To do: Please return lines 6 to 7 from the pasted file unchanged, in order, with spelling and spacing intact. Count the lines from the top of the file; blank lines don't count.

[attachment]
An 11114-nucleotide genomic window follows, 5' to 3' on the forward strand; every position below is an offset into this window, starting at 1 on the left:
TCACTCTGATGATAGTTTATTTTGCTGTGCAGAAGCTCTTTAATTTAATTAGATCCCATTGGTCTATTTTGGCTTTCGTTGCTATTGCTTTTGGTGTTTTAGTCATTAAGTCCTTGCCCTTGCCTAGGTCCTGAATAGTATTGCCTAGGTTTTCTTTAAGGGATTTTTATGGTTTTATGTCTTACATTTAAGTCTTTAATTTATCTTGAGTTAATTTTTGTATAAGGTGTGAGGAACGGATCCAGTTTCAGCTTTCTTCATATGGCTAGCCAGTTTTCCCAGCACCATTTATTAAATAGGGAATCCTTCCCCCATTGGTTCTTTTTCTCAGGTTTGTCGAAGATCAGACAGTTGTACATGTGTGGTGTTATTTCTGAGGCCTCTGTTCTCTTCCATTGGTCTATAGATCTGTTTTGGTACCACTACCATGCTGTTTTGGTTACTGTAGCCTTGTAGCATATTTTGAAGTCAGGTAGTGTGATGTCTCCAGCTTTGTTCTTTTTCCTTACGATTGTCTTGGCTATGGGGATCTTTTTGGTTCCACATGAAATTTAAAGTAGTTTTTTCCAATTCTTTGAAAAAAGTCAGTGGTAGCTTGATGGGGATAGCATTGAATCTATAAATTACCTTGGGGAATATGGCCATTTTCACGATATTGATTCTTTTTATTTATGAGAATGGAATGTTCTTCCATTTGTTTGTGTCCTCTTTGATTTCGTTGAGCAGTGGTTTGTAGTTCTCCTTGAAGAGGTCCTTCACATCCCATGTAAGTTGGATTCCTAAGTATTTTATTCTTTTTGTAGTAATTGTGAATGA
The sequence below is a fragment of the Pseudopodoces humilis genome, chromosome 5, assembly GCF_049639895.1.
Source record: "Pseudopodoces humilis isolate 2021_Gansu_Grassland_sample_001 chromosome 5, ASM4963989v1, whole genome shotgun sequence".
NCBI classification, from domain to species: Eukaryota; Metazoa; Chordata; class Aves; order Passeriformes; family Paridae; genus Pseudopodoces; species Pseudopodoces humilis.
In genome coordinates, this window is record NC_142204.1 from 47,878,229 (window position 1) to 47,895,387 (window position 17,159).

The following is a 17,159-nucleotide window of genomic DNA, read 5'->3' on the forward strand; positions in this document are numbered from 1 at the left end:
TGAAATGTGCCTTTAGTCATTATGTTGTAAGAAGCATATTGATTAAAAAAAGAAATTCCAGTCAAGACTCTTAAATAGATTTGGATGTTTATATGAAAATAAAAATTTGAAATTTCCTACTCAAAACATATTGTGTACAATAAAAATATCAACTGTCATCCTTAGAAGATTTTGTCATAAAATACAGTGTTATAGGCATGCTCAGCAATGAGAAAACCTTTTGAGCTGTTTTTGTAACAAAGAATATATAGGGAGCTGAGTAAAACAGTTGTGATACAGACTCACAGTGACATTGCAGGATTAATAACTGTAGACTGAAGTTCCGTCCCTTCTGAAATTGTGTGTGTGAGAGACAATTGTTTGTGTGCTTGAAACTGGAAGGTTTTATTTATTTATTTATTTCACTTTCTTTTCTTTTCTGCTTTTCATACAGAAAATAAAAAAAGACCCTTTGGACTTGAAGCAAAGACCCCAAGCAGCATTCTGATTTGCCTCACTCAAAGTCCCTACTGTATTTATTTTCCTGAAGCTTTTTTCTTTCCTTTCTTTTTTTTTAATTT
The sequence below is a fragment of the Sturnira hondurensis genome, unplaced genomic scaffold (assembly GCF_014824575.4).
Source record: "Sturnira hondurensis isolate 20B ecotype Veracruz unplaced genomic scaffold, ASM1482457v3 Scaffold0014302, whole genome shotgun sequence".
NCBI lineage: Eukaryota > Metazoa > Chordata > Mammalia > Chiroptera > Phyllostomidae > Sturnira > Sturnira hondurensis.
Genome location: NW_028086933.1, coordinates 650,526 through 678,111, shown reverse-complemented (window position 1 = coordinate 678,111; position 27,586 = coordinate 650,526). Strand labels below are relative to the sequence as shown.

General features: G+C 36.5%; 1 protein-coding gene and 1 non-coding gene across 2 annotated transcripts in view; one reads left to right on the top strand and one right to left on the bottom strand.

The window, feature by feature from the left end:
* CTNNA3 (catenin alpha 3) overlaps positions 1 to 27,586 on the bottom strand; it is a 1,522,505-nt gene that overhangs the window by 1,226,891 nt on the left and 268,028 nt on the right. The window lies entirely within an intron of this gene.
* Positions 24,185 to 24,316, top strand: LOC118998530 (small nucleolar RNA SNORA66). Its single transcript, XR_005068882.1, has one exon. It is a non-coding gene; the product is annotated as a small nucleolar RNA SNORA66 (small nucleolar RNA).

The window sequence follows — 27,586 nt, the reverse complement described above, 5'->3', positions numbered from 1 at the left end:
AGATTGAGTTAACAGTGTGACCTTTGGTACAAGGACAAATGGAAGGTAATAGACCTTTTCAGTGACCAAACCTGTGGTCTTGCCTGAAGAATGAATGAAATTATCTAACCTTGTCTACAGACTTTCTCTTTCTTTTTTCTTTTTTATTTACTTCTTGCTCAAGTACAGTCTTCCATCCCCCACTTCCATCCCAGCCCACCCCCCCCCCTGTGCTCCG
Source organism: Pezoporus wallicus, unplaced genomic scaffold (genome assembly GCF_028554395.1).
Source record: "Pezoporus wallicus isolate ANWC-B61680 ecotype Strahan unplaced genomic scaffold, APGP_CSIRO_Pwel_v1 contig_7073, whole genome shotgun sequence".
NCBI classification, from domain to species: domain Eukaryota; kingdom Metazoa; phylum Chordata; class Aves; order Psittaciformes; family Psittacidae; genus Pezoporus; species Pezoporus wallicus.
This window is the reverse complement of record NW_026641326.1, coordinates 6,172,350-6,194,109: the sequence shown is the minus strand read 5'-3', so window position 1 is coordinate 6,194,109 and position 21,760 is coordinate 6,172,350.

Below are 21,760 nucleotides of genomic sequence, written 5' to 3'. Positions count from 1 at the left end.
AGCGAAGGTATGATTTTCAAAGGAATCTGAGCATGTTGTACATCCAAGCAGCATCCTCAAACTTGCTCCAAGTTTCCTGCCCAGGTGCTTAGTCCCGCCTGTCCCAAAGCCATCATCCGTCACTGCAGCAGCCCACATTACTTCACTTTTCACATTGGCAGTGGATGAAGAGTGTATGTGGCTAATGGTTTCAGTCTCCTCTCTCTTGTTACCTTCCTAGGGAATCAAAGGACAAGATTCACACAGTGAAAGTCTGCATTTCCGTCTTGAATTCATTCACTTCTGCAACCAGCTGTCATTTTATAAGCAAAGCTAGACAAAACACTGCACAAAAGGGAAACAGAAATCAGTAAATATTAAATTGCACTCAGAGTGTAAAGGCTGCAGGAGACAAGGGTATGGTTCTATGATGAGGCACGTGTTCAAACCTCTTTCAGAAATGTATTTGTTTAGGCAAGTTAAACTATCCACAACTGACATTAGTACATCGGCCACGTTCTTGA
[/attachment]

In genome coordinates, this window is record NC_142204.1 from 47,878,229 (window position 1) to 47,895,387 (window position 17,159).

The following is a 17,159-nucleotide window of genomic DNA, read 5'->3' on the forward strand; positions in this document are numbered from 1 at the left end: